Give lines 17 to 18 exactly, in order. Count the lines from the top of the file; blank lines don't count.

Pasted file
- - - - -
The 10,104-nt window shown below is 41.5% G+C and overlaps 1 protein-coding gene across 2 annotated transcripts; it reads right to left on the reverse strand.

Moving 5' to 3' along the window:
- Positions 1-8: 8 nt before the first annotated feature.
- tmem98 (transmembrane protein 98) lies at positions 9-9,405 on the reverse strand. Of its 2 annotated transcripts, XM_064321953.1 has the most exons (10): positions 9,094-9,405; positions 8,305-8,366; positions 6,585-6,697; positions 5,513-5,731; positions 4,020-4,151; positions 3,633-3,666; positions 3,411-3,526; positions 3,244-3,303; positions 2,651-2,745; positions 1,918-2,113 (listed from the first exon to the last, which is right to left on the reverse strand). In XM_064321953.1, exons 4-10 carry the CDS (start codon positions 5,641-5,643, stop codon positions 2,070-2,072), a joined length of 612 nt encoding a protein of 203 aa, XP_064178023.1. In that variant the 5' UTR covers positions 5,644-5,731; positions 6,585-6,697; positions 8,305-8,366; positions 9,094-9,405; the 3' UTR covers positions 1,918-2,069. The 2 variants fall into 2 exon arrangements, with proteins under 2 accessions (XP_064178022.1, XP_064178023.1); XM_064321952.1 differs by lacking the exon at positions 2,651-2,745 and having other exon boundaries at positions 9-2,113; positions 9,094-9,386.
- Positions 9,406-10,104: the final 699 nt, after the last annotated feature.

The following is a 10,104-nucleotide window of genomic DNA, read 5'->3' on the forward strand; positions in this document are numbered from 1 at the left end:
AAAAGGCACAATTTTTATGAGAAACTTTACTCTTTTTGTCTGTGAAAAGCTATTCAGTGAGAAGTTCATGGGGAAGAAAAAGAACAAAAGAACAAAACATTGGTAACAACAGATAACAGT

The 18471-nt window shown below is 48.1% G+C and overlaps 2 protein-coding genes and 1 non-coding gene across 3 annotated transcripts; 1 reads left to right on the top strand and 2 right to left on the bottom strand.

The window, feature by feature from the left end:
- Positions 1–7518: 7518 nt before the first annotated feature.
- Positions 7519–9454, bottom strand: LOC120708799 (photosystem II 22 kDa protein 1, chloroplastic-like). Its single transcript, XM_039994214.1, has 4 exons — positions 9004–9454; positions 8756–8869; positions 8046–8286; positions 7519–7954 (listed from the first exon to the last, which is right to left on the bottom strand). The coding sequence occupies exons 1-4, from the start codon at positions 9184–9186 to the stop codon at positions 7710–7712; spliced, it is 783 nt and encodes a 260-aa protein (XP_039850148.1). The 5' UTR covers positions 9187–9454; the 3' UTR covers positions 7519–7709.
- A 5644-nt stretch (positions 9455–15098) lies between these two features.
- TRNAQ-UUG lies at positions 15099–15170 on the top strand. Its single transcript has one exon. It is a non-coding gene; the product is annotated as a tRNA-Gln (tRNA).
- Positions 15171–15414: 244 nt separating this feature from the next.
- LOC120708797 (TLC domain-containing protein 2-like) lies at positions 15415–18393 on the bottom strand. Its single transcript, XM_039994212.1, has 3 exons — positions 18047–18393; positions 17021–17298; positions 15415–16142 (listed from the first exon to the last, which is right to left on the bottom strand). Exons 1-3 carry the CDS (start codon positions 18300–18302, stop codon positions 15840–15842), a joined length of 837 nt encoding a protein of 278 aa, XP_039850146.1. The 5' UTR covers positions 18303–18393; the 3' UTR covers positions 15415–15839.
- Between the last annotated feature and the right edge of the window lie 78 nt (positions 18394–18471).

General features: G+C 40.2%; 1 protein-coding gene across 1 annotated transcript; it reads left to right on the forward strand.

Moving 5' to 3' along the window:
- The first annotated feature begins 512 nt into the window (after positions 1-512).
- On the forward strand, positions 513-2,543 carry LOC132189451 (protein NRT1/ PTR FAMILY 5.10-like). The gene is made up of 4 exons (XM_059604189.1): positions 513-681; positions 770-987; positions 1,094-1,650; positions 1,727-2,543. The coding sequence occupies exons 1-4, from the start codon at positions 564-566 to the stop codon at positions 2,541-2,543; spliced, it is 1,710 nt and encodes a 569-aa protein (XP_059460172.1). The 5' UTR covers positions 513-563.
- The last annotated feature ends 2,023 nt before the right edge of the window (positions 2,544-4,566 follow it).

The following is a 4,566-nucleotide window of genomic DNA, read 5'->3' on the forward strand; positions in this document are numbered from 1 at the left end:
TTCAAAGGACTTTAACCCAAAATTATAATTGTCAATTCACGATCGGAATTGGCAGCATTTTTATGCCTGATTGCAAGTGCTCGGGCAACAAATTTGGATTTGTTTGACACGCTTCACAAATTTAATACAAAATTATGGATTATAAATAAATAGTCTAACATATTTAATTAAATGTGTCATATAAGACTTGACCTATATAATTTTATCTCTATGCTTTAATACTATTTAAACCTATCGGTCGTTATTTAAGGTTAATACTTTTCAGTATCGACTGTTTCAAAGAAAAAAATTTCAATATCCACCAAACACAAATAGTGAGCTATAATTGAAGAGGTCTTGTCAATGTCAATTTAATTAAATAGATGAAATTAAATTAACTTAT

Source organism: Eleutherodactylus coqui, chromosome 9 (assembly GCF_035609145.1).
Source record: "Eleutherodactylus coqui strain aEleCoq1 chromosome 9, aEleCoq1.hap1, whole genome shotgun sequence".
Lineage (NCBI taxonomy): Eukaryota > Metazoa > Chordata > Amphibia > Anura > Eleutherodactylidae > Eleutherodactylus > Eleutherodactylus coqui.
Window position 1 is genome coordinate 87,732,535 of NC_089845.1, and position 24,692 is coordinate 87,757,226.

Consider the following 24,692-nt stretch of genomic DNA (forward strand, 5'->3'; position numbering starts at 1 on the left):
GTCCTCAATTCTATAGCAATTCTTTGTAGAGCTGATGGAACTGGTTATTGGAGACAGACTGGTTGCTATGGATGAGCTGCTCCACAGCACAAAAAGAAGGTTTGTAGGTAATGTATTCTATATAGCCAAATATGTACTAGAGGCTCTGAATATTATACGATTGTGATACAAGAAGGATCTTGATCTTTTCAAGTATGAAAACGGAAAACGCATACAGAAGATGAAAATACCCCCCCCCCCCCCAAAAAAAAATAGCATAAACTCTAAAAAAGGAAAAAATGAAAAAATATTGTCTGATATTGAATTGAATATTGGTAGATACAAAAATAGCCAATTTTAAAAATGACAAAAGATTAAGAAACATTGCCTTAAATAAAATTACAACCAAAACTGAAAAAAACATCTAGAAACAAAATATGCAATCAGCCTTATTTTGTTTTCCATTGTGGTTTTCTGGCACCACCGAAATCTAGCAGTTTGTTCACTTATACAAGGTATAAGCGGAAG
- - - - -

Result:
General features: G+C 40.2%; 1 protein-coding gene across 1 annotated transcript; it reads left to right on the forward strand.

Moving 5' to 3' along the window: